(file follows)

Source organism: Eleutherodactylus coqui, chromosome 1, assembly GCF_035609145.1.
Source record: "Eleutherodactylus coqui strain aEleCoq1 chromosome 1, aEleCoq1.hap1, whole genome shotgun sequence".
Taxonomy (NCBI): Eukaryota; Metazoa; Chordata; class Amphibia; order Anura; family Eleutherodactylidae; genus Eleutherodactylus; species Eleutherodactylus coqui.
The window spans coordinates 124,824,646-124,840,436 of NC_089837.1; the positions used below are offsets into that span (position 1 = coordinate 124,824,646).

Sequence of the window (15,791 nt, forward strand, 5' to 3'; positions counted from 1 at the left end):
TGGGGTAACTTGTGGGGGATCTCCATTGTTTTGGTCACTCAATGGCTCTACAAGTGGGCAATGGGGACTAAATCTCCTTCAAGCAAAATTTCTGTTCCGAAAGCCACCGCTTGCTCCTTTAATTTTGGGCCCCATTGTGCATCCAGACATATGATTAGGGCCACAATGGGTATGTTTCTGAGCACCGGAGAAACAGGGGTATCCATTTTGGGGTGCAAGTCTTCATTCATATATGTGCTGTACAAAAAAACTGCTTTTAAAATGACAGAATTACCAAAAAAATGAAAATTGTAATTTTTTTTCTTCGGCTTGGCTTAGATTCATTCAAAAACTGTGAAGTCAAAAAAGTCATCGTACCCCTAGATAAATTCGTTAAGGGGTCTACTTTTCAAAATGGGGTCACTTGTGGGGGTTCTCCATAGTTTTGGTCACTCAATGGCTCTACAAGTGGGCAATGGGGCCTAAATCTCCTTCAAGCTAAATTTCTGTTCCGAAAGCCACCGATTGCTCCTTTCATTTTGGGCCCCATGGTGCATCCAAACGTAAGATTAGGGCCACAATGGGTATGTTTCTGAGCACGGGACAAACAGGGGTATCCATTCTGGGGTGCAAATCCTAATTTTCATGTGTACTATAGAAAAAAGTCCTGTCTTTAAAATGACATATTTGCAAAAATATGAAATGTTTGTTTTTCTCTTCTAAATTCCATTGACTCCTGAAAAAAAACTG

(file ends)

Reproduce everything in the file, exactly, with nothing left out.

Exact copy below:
Source organism: Eleutherodactylus coqui, chromosome 1, assembly GCF_035609145.1.
Source record: "Eleutherodactylus coqui strain aEleCoq1 chromosome 1, aEleCoq1.hap1, whole genome shotgun sequence".
Taxonomy (NCBI): Eukaryota; Metazoa; Chordata; class Amphibia; order Anura; family Eleutherodactylidae; genus Eleutherodactylus; species Eleutherodactylus coqui.
The window spans coordinates 124,824,646-124,840,436 of NC_089837.1; the positions used below are offsets into that span (position 1 = coordinate 124,824,646).

Sequence of the window (15,791 nt, forward strand, 5' to 3'; positions counted from 1 at the left end):
TGGGGTAACTTGTGGGGGATCTCCATTGTTTTGGTCACTCAATGGCTCTACAAGTGGGCAATGGGGACTAAATCTCCTTCAAGCAAAATTTCTGTTCCGAAAGCCACCGCTTGCTCCTTTAATTTTGGGCCCCATTGTGCATCCAGACATATGATTAGGGCCACAATGGGTATGTTTCTGAGCACCGGAGAAACAGGGGTATCCATTTTGGGGTGCAAGTCTTCATTCATATATGTGCTGTACAAAAAAACTGCTTTTAAAATGACAGAATTACCAAAAAAATGAAAATTGTAATTTTTTTTCTTCGGCTTGGCTTAGATTCATTCAAAAACTGTGAAGTCAAAAAAGTCATCGTACCCCTAGATAAATTCGTTAAGGGGTCTACTTTTCAAAATGGGGTCACTTGTGGGGGTTCTCCATAGTTTTGGTCACTCAATGGCTCTACAAGTGGGCAATGGGGCCTAAATCTCCTTCAAGCTAAATTTCTGTTCCGAAAGCCACCGATTGCTCCTTTCATTTTGGGCCCCATGGTGCATCCAAACGTAAGATTAGGGCCACAATGGGTATGTTTCTGAGCACGGGACAAACAGGGGTATCCATTCTGGGGTGCAAATCCTAATTTTCATGTGTACTATAGAAAAAAGTCCTGTCTTTAAAATGACATATTTGCAAAAATATGAAATGTTTGTTTTTCTCTTCTAAATTCCATTGACTCCTGAAAAAAAACTG